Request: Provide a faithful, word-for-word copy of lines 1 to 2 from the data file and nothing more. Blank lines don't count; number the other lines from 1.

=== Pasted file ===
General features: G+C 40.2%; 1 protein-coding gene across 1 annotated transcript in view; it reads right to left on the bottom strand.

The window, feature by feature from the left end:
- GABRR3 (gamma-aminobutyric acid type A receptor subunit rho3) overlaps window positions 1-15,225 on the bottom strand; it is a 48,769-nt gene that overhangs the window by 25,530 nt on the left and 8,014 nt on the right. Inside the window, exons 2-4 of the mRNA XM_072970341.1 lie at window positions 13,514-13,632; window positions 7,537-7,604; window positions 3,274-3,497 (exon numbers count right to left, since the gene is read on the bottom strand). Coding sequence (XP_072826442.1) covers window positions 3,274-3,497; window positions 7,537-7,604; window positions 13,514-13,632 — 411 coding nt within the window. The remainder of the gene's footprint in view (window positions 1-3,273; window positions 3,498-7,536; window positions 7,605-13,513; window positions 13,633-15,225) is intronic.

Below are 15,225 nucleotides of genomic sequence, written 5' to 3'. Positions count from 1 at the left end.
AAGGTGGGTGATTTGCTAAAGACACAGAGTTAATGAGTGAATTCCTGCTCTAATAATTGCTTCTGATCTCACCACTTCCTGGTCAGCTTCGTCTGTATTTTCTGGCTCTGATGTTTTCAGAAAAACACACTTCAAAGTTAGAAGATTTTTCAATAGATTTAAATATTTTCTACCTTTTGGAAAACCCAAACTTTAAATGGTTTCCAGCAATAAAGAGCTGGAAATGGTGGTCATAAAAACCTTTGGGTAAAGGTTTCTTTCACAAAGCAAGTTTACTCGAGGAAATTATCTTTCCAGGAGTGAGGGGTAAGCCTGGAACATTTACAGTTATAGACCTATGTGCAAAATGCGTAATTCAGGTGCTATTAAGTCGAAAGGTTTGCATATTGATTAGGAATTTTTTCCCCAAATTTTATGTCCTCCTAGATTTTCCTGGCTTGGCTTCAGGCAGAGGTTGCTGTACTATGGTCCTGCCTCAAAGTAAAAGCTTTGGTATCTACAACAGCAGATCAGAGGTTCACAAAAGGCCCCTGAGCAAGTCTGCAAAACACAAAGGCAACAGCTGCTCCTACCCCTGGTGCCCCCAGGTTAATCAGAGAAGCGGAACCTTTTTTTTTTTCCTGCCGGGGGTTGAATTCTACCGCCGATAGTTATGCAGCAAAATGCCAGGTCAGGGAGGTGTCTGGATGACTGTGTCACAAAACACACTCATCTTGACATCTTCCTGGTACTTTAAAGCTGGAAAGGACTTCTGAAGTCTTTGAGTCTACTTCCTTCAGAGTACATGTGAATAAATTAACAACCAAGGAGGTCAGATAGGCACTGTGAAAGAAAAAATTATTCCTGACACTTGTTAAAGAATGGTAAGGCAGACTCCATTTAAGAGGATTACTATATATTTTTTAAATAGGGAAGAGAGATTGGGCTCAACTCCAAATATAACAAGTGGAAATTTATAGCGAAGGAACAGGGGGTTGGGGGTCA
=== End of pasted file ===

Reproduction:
General features: G+C 40.2%; 1 protein-coding gene across 1 annotated transcript in view; it reads right to left on the bottom strand.

The window, feature by feature from the left end: